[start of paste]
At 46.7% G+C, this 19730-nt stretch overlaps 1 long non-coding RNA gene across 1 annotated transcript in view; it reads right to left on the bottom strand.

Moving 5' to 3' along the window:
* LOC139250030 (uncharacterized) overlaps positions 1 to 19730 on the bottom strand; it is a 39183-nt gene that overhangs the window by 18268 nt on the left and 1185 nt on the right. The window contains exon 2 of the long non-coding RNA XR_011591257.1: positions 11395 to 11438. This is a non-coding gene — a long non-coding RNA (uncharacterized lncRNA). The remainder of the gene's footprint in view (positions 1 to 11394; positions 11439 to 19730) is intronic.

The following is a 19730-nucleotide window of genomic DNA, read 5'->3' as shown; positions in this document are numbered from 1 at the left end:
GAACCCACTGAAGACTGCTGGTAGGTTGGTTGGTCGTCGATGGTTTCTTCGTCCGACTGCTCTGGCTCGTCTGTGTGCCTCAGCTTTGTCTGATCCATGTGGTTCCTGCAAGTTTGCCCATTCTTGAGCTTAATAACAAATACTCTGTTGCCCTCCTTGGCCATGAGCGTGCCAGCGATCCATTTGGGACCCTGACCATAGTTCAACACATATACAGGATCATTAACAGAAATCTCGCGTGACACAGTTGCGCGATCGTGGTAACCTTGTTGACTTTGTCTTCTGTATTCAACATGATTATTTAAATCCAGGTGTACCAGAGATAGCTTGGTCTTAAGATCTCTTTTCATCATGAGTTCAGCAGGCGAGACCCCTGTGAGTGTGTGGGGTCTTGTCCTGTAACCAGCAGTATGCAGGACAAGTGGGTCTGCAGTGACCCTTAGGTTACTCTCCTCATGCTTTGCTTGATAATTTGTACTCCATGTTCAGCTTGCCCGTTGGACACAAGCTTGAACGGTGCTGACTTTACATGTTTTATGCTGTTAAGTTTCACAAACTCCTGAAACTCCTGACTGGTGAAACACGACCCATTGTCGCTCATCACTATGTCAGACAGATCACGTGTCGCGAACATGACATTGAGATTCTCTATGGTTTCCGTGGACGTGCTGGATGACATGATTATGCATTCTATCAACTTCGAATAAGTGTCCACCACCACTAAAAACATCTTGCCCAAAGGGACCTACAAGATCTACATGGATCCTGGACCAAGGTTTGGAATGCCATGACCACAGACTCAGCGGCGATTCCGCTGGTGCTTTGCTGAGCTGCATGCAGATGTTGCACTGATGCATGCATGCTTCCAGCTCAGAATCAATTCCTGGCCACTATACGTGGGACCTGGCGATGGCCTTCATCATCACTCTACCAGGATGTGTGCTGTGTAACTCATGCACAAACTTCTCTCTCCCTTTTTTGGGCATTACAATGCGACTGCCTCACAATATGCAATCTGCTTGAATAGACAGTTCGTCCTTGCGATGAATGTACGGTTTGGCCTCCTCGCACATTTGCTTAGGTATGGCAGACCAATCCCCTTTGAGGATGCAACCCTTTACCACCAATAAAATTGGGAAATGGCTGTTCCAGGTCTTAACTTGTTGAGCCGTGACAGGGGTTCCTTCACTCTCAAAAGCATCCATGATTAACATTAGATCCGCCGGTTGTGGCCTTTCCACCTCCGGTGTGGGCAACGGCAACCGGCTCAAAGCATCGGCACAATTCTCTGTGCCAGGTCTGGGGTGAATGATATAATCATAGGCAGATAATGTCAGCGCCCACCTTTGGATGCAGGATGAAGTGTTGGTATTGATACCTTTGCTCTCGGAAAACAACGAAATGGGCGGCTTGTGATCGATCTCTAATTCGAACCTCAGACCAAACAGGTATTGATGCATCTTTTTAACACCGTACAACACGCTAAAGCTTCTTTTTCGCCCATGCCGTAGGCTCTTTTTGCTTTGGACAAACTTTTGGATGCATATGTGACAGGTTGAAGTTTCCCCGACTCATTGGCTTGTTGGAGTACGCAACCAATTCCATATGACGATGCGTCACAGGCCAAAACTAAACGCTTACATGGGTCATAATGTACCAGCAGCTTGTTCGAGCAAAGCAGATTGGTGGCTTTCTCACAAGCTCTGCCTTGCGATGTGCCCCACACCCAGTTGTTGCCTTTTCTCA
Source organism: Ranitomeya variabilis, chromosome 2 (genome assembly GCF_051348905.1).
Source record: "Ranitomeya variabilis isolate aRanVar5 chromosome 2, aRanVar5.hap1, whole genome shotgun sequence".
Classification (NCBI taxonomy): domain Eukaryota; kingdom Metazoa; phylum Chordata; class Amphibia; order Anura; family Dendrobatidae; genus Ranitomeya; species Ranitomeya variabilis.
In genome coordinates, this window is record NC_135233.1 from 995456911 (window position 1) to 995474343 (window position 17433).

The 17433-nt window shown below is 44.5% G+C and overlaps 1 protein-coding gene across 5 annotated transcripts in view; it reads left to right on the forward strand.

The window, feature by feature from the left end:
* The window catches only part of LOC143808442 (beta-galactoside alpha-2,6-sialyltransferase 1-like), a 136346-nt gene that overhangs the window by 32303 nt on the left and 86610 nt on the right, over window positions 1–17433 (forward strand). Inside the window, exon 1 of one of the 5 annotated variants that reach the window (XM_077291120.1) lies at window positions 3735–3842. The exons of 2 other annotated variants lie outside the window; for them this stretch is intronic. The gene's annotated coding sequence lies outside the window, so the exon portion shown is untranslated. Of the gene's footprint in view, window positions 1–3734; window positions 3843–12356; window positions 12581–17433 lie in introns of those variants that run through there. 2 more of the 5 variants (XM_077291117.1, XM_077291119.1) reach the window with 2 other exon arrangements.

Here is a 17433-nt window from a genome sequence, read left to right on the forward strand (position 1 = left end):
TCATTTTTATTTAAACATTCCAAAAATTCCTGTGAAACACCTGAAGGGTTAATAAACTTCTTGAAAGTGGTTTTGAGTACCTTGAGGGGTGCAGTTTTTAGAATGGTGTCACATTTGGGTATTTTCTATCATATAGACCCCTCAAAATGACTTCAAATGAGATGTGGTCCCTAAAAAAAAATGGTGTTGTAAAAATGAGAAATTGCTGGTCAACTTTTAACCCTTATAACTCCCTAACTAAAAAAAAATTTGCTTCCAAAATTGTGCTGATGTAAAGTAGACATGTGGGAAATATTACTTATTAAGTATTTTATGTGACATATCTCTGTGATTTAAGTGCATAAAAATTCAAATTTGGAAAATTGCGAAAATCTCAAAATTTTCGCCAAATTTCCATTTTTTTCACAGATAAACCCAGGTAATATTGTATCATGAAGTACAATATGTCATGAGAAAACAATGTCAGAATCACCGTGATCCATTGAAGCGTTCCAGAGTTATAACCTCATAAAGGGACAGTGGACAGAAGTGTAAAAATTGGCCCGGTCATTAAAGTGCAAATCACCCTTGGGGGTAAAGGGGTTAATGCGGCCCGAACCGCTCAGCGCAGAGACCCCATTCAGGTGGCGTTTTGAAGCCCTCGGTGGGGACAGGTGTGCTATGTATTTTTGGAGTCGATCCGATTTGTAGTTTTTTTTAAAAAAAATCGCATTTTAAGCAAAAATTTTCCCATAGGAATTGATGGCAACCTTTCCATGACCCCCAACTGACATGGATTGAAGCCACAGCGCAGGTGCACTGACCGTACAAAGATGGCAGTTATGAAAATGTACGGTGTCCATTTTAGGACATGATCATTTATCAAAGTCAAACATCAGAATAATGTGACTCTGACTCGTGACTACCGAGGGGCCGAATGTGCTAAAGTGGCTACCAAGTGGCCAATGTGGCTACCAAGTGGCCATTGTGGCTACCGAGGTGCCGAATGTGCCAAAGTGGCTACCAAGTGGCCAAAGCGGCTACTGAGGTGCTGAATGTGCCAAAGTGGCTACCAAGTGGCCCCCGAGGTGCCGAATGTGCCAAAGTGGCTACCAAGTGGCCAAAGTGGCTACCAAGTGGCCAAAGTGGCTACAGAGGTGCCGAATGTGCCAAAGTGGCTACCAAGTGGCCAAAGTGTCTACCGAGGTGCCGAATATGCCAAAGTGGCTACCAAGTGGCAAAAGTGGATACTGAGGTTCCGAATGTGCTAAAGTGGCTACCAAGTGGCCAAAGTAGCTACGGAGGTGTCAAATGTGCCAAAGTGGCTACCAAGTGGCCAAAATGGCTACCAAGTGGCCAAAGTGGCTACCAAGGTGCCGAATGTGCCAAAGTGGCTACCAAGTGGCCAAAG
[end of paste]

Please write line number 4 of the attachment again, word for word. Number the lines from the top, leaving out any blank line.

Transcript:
The following is a 19730-nucleotide window of genomic DNA, read 5'->3' as shown; positions in this document are numbered from 1 at the left end: